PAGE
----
Startup turnaround specialist Matt Hulett on unlocking development, and surviving turbulent occasions

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Seattle startup veteran Matt Hulett’s new book, Unlock, was published this week. (Photo via Matt Hulett.)

Our guest on the GeekWire Podcast this week is Matt Hulett, a veteran of the Seattle tech community and the author of the new book, Unlock: 5 Questions to Unleash Your Company’s Hidden Power, published by Page Two Books.

A former executive with companies including Expedia, Mpire, Rosetta Stone and RealNetworks, Hulett is now the CEO and president of PetMed Express, a publicly traded, Florida-based online pet pharmacy. 

We talk about finding the right market segment to pursue, how startups and investors should approach the potential of an economic downturn, tips for competing with tech giants, the role that private capital can play in turning around struggling businesses, and how to think about competition, among other topics.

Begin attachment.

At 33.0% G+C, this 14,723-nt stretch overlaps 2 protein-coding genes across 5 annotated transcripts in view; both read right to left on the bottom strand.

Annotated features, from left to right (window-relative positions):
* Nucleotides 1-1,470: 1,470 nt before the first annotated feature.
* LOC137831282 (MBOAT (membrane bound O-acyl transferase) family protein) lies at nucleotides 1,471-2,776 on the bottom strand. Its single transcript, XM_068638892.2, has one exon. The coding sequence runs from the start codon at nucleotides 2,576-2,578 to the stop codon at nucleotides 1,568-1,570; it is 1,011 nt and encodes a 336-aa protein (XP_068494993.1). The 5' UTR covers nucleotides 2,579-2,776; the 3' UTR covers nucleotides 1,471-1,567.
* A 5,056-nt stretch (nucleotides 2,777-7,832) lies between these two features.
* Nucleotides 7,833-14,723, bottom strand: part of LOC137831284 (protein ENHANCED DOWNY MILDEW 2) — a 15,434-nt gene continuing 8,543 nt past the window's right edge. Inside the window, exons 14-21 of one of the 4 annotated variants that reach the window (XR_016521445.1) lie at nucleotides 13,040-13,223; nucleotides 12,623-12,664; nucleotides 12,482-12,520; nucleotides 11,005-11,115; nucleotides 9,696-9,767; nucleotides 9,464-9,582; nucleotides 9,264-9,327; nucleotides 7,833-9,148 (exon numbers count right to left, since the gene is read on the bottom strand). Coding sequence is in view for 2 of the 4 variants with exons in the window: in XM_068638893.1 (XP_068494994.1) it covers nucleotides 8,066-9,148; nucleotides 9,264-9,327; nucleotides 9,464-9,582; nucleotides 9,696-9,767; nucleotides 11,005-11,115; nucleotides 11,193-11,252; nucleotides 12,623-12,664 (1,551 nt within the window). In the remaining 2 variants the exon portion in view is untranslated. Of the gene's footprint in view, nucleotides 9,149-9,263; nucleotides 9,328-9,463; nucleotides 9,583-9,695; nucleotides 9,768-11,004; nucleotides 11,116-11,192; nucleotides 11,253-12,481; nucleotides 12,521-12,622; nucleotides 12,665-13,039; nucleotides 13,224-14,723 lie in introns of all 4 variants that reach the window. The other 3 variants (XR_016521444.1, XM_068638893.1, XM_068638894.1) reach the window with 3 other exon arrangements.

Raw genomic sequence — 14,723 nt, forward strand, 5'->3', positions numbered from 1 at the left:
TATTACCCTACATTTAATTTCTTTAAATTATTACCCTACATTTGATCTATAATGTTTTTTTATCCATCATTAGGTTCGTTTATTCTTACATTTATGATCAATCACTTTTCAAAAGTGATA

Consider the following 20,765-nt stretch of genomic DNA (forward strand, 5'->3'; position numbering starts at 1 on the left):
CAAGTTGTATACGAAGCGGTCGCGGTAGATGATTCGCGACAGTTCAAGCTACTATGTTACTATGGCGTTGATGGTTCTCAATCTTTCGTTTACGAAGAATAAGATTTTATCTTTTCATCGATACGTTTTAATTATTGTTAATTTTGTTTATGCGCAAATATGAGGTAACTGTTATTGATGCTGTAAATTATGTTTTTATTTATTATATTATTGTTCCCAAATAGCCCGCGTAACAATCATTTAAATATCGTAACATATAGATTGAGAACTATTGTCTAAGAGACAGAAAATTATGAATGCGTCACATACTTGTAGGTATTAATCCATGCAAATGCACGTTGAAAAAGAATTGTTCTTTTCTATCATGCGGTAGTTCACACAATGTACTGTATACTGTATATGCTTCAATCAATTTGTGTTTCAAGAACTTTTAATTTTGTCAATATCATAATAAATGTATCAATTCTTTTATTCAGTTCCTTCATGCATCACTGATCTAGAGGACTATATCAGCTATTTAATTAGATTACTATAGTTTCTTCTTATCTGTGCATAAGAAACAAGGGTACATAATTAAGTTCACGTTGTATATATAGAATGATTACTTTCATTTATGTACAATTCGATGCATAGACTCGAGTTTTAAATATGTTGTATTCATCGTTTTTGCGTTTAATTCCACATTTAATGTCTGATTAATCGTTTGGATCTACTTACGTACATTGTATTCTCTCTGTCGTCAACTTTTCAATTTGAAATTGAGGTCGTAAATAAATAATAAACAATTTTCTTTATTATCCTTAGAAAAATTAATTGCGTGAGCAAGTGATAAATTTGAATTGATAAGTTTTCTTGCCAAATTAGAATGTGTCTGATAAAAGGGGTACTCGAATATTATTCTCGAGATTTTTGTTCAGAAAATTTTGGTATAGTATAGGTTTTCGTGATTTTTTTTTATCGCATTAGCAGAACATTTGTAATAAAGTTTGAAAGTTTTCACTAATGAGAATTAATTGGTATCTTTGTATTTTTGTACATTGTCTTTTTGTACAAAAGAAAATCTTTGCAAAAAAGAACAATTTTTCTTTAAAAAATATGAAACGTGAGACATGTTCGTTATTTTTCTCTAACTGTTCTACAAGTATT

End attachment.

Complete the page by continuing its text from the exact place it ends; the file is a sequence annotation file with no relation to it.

Read an excerpt from the book, and continue reading for our notes on the discussion.

Listen above, or subscribe to GeekWire in Apple Podcasts, Google Podcasts, Spotify or wherever you listen.

This book goes behind-the-scenes of your jobs at various companies. Was there one story that you just couldn’t wait to tell in this book?

  • The Expedia experience for me was my MBA. I was impressed with how the company attacked the online travel space very early in the days, when Travelocity was number one.
  • There was this brilliant move they made, from agency hotels into merchant hotels, which in essence created a multi-year advantage for the business.